The groom, unfortunately, had been drinking in the kitchen and eating meat. Yet another frustrating fight had soured the occasion. Her thyroid ached, so she didn't want to speak up. (Herself a vegetarian, she'd made him a healing potion. That way he wouldn't have to drink. Most beer is not vegetarian. But to spite her, or assert himself, he used the potion as a chaser).

We sat on the bride's side with her brother Chance and his husband. Her parents wanted to come, that is, they said they did. Instead, oddly, they told her childhood friends. This meant keeping an eye out for one in particular, who might start rumors and disrupt the ceremony. "Fear and desire, the two movements of the unconscious state" (Eckhart Tolle), present at the beginning, were still at play even on this festive wedding day.

With the buried memory that someone had been wronged, and no way to work it out, it's a fairytale ending (as Grimm as many of Buddhism's Jataka Tales). That is, we think they'll live happily ever after. If only for the kids' sake, because there's no breaking up with them. This is a cautionary tale. Past karma does not force us into present action; there's a proper way of undertaking things.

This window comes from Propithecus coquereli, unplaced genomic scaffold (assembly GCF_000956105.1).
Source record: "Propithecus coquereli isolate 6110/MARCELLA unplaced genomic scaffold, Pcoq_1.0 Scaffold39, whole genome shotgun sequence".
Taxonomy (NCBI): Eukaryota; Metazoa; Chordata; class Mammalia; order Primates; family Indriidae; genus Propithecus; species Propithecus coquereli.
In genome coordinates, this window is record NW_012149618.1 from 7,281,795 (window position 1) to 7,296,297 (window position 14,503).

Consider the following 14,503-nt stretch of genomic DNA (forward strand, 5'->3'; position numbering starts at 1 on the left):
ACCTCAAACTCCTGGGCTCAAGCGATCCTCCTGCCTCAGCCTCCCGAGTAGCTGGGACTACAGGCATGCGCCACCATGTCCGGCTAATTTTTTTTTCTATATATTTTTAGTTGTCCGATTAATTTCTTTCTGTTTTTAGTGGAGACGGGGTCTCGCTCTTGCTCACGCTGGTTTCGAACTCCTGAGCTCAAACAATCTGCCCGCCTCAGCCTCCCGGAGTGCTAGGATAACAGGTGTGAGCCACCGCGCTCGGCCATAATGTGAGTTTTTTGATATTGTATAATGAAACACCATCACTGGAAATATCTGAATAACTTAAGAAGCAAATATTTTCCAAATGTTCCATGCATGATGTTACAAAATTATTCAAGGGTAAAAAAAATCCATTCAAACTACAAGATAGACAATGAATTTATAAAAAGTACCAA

LYRICS (by Crass)

"Smother Love"

The true romance is the ideal repression, that you seek
That you dream of, that you look for in the sheets
That you find in the magazines, the cinema, the glossy shops
And the music spins you round and round looking for the props.

The silken robe, the perfect little ring
Will give you the illusion when it doesn't mean a thing.
Step outside into the street and staring from the wall
It's perfection of the happiness that makes you feel so small.

Romance, can you dance? Do you fit the right description?
Do you love me? Do you love me? Do you want me for your own?
Do you love me? Say you need me, say you know that I'm "The One"!
Tell me I'm your everything, let us build a home.

We can build a house for us, with little ones to follow
The proof of our normality that justifies tomorrow.
Romance, romance. Do you love me? Say you do,
We can leave the world behind and make it just for two!

Love don't make the world go round, it holds it right in place
Keeps us thinking love's too pure to see another's face.
Love's another skin-trap, another social weapon,
Another way to make men slaves and women at their beckon.